Today I introduced my Yr9 Religious Education students to an overview of the Old Testament. I recognised there would be a wide range of prior knowledge and so I wanted a fun and interactive way of identifying what the students actually knew at this point.
I decided to use the great tools from http://www.socrative.com and posed the question:
If you were asked to explain what the Bible was to someone who had never heard of it, what would you tell them?
As a starting “Do Now” activity, this worked effectively, because the students needed to come in quietly, get out their laptops, connect to Moodle and then click the link on our class site to Socrative.com, before answering their questions. The students were engaged immediately, especially when they saw their answers starting to scroll up the projector screen at the front of the classroom.
I had chosen to allow the students to provide their answers anonymously for two reasons:
- For those that didn’t know much about the Bible, they would not feel uncomfortable due to their limited knowledge.
- An opportunity for me to talk about Digital Citizenship and remind the students their replies needed to be responsibly worded.
I then gave the class the opportunity to vote for the answer they liked the best, requiring them to read through the 27 responses and then select what they felt was the best explanation. Here are the top answers with the amount of votes each received to the left:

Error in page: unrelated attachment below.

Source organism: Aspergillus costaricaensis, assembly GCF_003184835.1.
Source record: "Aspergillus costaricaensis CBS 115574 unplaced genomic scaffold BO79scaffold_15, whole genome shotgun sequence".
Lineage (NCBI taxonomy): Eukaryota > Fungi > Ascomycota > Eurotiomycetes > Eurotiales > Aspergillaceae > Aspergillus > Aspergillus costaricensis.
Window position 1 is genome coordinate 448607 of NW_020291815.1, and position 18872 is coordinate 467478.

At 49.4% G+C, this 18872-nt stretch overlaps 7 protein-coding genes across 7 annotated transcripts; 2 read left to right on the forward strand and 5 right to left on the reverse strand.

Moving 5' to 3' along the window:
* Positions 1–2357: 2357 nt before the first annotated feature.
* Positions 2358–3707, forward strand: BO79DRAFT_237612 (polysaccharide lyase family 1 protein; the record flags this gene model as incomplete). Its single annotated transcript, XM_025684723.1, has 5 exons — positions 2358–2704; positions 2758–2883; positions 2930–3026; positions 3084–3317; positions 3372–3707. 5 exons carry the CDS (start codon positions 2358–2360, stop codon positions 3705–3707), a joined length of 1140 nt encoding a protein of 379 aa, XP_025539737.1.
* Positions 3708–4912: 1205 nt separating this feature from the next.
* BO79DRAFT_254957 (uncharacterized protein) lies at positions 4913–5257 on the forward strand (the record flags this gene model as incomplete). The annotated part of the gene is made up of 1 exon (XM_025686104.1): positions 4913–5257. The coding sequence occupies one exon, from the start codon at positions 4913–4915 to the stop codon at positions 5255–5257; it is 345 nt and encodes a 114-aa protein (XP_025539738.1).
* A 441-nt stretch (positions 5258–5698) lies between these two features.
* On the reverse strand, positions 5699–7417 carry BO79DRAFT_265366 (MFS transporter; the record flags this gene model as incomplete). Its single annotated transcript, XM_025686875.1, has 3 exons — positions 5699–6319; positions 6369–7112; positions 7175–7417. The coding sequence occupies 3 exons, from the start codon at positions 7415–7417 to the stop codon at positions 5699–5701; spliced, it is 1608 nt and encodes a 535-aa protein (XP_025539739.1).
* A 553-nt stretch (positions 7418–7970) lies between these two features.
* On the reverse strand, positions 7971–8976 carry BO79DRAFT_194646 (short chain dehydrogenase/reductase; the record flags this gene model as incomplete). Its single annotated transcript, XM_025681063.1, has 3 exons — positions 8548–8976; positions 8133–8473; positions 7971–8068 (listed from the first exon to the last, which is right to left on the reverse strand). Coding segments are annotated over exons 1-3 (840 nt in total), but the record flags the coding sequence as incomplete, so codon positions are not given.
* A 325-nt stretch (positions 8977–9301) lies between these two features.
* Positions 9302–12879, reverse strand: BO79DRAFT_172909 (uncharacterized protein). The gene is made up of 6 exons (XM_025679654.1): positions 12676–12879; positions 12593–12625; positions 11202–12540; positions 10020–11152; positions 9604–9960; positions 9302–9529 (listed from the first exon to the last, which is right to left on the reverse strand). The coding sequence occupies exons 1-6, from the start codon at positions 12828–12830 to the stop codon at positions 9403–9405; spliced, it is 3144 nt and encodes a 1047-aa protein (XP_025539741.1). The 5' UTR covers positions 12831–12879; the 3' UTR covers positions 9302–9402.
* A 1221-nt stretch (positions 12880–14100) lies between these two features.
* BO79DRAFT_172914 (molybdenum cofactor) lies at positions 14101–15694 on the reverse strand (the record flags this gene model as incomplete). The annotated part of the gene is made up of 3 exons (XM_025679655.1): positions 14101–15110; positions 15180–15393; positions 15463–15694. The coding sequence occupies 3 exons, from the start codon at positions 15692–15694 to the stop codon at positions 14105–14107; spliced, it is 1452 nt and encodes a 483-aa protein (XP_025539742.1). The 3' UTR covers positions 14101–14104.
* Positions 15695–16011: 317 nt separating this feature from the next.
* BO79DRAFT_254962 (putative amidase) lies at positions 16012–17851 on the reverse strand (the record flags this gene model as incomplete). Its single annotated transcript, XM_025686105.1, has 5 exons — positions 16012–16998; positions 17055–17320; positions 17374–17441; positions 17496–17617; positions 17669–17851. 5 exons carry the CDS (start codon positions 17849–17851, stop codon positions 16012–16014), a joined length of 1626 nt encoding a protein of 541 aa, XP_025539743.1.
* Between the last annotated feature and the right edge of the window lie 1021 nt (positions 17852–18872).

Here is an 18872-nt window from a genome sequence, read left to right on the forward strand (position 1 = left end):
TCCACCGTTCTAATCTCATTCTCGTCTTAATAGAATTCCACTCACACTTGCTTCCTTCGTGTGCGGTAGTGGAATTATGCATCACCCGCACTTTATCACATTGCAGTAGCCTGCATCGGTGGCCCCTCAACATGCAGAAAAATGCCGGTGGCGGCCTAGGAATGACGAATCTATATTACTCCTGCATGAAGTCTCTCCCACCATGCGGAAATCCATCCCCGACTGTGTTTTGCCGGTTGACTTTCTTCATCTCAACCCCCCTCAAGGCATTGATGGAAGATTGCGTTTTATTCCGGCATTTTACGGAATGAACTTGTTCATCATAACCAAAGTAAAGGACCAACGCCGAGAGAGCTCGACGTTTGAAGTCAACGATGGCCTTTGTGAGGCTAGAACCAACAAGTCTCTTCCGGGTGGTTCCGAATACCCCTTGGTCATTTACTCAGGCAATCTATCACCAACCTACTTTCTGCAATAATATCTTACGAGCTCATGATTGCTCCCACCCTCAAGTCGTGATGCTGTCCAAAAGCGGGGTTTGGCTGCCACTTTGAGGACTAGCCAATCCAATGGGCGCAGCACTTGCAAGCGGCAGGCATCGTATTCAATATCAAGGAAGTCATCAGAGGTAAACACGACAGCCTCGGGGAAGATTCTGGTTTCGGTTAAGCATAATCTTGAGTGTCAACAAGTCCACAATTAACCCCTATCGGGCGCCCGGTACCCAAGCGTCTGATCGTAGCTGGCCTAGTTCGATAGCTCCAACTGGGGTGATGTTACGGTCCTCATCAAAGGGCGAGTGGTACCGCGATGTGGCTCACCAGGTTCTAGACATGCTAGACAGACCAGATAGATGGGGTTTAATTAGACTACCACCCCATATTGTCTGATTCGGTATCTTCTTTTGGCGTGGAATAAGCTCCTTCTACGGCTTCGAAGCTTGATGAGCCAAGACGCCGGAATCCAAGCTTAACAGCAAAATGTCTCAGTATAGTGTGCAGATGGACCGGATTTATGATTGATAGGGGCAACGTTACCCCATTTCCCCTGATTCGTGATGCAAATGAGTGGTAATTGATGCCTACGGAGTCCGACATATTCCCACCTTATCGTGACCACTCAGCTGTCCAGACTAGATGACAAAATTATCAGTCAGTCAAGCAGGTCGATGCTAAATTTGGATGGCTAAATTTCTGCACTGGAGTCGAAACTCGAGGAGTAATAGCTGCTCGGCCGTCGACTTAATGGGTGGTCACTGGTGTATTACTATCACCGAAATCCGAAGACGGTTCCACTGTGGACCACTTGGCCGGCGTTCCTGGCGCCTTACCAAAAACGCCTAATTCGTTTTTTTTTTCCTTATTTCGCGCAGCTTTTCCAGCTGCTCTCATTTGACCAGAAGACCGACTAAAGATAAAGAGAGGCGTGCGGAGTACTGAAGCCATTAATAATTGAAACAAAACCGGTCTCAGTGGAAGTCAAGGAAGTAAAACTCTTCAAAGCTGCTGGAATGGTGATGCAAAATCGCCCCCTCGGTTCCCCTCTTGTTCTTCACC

The lesson continued with the students watching a short animated DVD explaining the broad sweep of the Old Testament, before they were required to work in groups of 3, using their laptops to identify the four main sections of the Old Testament and share some verses from within these sections in a Moodle Forum.
This was experimental for this class – they had to carefully follow a few instructions, move around the room into their groups, and then quickly locate the information they required. I was pleased that this mostly went without a hitch, although it took slightly longer than I anticipated, so I could not use the “Exit Pass” functionality in Socrative.com to receive student reflections on the lesson.
I think that as students become more familiar with some of these activities, such as logging into Moodle, looking for the task they are required to start, then speed and fluency will increase, making these viable activities for both in class and completion at home.
One of the things I particularly like about this is the record of learning that is retained – the work completed by each student is recorded in one place, their name automatically associated with it, and where appropriate, becomes a great resource for revision when assessment requires it.
I am going to continue to explore different ways Moodle and Socrative can be used in combination in lessons with this class.